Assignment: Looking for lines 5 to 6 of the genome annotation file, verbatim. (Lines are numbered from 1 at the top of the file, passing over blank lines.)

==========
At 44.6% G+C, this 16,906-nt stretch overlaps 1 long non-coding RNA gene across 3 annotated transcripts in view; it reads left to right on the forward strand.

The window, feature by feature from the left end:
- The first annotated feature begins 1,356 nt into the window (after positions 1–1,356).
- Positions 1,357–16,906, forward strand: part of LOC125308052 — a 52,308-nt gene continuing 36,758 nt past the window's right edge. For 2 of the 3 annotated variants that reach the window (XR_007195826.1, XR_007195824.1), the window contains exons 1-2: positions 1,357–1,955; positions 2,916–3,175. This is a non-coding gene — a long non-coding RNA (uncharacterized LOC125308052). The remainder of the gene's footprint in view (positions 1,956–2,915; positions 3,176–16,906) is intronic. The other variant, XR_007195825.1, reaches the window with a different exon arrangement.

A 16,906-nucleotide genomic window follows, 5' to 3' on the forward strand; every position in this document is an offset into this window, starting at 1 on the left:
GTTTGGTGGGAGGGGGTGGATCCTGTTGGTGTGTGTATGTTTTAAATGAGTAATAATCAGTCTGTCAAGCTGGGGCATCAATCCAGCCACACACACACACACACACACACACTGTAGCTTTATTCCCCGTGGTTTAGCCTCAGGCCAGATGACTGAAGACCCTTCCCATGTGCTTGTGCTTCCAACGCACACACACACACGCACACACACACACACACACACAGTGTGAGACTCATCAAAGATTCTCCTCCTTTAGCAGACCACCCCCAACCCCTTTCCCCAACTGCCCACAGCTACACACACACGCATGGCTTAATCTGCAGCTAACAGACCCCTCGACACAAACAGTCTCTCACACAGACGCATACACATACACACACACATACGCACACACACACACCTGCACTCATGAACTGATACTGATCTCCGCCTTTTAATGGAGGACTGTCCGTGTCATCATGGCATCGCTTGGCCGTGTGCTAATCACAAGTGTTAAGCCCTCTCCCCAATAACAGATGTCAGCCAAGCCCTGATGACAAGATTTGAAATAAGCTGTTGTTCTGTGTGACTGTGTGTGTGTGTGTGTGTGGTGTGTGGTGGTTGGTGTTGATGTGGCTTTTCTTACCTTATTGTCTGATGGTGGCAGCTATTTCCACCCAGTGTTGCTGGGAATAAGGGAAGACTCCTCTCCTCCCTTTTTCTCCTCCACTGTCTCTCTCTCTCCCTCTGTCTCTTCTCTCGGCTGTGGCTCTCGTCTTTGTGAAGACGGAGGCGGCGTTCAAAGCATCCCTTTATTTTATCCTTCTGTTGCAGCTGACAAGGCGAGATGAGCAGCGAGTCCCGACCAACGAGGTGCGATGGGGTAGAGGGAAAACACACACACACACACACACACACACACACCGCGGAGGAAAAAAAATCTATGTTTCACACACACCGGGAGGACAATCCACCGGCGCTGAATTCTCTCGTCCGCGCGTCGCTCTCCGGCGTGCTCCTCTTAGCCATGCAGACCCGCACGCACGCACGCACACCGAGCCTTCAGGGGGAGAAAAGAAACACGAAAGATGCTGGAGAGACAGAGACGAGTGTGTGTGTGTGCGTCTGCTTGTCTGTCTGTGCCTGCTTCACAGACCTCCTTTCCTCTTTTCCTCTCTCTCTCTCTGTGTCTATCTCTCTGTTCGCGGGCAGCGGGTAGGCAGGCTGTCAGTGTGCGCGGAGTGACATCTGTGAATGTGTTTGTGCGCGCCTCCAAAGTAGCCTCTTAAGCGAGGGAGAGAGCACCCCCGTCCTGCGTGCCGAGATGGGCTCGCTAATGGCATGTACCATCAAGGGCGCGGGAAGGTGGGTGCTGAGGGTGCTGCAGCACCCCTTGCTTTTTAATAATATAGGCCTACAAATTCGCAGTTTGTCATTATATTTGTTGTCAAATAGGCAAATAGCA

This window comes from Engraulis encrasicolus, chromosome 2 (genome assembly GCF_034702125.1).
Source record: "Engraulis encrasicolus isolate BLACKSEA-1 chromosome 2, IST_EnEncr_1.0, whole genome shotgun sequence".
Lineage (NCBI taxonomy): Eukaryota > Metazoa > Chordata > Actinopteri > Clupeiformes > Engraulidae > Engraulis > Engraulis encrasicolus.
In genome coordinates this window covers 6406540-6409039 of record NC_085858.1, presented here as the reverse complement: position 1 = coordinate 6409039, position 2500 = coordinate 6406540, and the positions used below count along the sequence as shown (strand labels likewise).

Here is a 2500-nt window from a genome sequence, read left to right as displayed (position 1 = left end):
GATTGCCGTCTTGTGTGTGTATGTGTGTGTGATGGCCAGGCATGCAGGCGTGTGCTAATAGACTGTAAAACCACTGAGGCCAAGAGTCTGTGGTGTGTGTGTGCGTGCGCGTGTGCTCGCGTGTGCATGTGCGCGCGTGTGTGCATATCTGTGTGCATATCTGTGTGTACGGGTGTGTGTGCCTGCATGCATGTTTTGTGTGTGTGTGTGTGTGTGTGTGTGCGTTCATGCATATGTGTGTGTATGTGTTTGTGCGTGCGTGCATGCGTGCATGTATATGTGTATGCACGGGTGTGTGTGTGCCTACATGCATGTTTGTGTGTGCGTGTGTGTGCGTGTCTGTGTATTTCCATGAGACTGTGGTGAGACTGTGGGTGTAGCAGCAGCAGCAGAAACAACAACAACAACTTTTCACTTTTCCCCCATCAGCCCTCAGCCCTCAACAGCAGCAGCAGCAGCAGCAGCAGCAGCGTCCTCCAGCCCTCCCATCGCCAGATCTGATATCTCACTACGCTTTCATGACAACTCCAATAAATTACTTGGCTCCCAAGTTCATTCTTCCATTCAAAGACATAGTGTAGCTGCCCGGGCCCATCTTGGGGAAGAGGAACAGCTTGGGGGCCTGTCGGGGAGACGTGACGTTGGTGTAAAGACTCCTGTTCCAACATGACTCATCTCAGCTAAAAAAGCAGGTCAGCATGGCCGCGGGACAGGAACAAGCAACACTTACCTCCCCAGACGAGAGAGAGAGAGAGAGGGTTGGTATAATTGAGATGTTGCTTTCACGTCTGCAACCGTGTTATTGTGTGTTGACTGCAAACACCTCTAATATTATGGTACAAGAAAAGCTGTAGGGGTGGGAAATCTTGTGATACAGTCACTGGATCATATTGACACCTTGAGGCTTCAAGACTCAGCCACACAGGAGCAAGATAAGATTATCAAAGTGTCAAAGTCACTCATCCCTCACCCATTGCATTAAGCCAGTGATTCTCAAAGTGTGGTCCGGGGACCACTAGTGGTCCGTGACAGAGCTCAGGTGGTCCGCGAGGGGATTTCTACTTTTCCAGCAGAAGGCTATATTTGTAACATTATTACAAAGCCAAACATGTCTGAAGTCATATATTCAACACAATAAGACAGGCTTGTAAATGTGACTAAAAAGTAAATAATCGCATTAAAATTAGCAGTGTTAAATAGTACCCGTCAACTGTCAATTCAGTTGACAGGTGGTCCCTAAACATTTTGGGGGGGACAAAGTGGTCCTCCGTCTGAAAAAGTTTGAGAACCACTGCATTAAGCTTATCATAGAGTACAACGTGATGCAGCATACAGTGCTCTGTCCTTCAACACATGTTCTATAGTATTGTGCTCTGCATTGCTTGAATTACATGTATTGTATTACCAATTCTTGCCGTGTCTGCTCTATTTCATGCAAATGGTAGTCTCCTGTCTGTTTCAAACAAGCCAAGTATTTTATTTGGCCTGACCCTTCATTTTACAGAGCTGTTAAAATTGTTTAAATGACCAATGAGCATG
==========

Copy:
A 16,906-nucleotide genomic window follows, 5' to 3' on the forward strand; every position in this document is an offset into this window, starting at 1 on the left:
GTTTGGTGGGAGGGGGTGGATCCTGTTGGTGTGTGTATGTTTTAAATGAGTAATAATCAGTCTGTCAAGCTGGGGCATCAATCCAGCCACACACACACACACACACACACACTGTAGCTTTATTCCCCGTGGTTTAGCCTCAGGCCAGATGACTGAAGACCCTTCCCATGTGCTTGTGCTTCCAACGCACACACACACACGCACACACACACACACACACACAGTGTGAGACTCATCAAAGATTCTCCTCCTTTAGCAGACCACCCCCAACCCCTTTCCCCAACTGCCCACAGCTACACACACACGCATGGCTTAATCTGCAGCTAACAGACCCCTCGACACAAACAGTCTCTCACACAGACGCATACACATACACACACACATACGCACACACACACACCTGCACTCATGAACTGATACTGATCTCCGCCTTTTAATGGAGGACTGTCCGTGTCATCATGGCATCGCTTGGCCGTGTGCTAATCACAAGTGTTAAGCCCTCTCCCCAATAACAGATGTCAGCCAAGCCCTGATGACAAGATTTGAAATAAGCTGTTGTTCTGTGTGACTGTGTGTGTGTGTGTGTGTGGTGTGTGGTGGTTGGTGTTGATGTGGCTTTTCTTACCTTATTGTCTGATGGTGGCAGCTATTTCCACCCAGTGTTGCTGGGAATAAGGGAAGACTCCTCTCCTCCCTTTTTCTCCTCCACTGTCTCTCTCTCTCCCTCTGTCTCTTCTCTCGGCTGTGGCTCTCGTCTTTGTGAAGACGGAGGCGGCGTTCAAAGCATCCCTTTATTTTATCCTTCTGTTGCAGCTGACAAGGCGAGATGAGCAGCGAGTCCCGACCAACGAGGTGCGATGGGGTAGAGGGAAAACACACACACACACACACACACACACACACCGCGGAGGAAAAAAAATCTATGTTTCACACACACCGGGAGGACAATCCACCGGCGCTGAATTCTCTCGTCCGCGCGTCGCTCTCCGGCGTGCTCCTCTTAGCCATGCAGACCCGCACGCACGCACGCACACCGAGCCTTCAGGGGGAGAAAAGAAACACGAAAGATGCTGGAGAGACAGAGACGAGTGTGTGTGTGTGCGTCTGCTTGTCTGTCTGTGCCTGCTTCACAGACCTCCTTTCCTCTTTTCCTCTCTCTCTCTCTGTGTCTATCTCTCTGTTCGCGGGCAGCGGGTAGGCAGGCTGTCAGTGTGCGCGGAGTGACATCTGTGAATGTGTTTGTGCGCGCCTCCAAAGTAGCCTCTTAAGCGAGGGAGAGAGCACCCCCGTCCTGCGTGCCGAGATGGGCTCGCTAATGGCATGTACCATCAAGGGCGCGGGAAGGTGGGTGCTGAGGGTGCTGCAGCACCCCTTGCTTTTTAATAATATAGGCCTACAAATTCGCAGTTTGTCATTATATTTGTTGTCAAATAGGCAAATAGCA